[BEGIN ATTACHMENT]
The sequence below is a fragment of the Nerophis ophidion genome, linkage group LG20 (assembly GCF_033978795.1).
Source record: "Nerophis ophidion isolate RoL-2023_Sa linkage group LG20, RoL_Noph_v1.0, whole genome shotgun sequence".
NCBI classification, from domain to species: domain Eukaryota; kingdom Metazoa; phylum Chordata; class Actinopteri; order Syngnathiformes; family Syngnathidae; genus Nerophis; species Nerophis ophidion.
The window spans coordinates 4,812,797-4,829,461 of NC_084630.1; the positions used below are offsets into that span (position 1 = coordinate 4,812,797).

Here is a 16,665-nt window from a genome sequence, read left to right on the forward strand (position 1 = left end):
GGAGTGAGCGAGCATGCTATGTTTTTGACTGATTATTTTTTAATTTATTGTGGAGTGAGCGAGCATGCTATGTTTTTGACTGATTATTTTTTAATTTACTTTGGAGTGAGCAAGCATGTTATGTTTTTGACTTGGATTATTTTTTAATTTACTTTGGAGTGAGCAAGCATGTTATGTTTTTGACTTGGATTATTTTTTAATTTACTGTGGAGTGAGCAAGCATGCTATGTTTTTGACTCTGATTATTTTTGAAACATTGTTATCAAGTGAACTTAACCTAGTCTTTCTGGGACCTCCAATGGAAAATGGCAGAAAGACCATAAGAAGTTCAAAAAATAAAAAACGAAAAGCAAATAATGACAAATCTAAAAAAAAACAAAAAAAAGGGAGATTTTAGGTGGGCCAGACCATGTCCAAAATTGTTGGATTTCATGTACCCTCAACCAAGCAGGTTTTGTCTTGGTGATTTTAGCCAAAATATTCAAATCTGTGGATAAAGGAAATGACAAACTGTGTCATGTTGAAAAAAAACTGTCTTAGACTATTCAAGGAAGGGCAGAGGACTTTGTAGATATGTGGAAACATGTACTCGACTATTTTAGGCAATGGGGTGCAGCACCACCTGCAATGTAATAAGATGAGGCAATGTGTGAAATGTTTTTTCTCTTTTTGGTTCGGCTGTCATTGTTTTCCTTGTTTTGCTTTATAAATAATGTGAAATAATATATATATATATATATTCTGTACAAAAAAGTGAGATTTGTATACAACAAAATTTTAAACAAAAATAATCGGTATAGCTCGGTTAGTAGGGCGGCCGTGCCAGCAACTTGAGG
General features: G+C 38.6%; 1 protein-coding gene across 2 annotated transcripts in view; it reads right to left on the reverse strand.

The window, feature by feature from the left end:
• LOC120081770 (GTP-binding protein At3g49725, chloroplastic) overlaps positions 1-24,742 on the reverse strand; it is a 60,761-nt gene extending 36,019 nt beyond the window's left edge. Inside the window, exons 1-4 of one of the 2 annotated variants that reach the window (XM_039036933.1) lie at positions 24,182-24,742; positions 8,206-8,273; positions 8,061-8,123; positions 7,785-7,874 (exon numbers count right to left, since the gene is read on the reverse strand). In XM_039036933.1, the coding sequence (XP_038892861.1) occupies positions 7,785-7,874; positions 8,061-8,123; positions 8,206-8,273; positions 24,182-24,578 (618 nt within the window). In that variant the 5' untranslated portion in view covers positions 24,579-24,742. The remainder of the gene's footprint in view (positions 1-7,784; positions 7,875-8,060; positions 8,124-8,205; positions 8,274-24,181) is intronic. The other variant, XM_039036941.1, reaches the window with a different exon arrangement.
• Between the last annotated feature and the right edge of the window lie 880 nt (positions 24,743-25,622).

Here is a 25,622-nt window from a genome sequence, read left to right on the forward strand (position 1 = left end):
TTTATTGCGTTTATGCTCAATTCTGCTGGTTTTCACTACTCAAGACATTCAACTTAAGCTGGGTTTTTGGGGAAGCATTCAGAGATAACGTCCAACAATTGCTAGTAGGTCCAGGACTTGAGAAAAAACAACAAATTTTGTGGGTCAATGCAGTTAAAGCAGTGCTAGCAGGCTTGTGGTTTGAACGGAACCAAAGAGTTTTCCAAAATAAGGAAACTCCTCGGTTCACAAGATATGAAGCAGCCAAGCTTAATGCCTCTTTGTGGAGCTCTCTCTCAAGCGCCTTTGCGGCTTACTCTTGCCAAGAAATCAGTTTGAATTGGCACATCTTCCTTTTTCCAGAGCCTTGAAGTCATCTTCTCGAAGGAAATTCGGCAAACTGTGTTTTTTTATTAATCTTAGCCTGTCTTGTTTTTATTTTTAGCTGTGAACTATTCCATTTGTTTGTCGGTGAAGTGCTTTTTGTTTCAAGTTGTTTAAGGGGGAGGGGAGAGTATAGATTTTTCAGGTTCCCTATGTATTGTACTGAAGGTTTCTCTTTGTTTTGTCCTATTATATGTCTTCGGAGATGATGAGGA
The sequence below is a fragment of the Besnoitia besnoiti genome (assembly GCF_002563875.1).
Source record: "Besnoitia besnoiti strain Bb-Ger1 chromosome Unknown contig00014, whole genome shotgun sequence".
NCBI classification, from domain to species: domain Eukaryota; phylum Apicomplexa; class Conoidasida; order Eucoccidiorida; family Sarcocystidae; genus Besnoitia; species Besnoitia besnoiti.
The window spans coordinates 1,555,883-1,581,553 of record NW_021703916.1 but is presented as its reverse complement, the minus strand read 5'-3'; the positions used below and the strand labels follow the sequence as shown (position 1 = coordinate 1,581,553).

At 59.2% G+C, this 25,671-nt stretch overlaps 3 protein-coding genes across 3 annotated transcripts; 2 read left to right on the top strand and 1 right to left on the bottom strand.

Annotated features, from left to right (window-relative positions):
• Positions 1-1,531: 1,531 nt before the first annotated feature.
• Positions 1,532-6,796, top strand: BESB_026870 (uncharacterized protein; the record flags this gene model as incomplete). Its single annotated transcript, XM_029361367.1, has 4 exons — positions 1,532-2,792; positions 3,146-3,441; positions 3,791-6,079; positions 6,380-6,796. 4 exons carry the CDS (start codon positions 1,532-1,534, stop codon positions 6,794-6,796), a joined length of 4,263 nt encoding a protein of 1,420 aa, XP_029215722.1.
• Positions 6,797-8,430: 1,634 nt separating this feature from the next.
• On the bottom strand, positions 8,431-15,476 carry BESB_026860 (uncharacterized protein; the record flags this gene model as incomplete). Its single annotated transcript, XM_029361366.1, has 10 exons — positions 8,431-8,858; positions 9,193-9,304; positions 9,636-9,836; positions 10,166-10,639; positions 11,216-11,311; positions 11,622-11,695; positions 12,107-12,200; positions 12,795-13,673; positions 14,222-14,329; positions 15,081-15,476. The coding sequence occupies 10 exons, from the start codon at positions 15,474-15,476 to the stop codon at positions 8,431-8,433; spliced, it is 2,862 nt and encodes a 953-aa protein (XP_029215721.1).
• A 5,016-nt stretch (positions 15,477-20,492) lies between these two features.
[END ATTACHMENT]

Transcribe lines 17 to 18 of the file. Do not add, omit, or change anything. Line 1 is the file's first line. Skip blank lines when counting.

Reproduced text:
At 59.2% G+C, this 25,671-nt stretch overlaps 3 protein-coding genes across 3 annotated transcripts; 2 read left to right on the top strand and 1 right to left on the bottom strand.

Annotated features, from left to right (window-relative positions):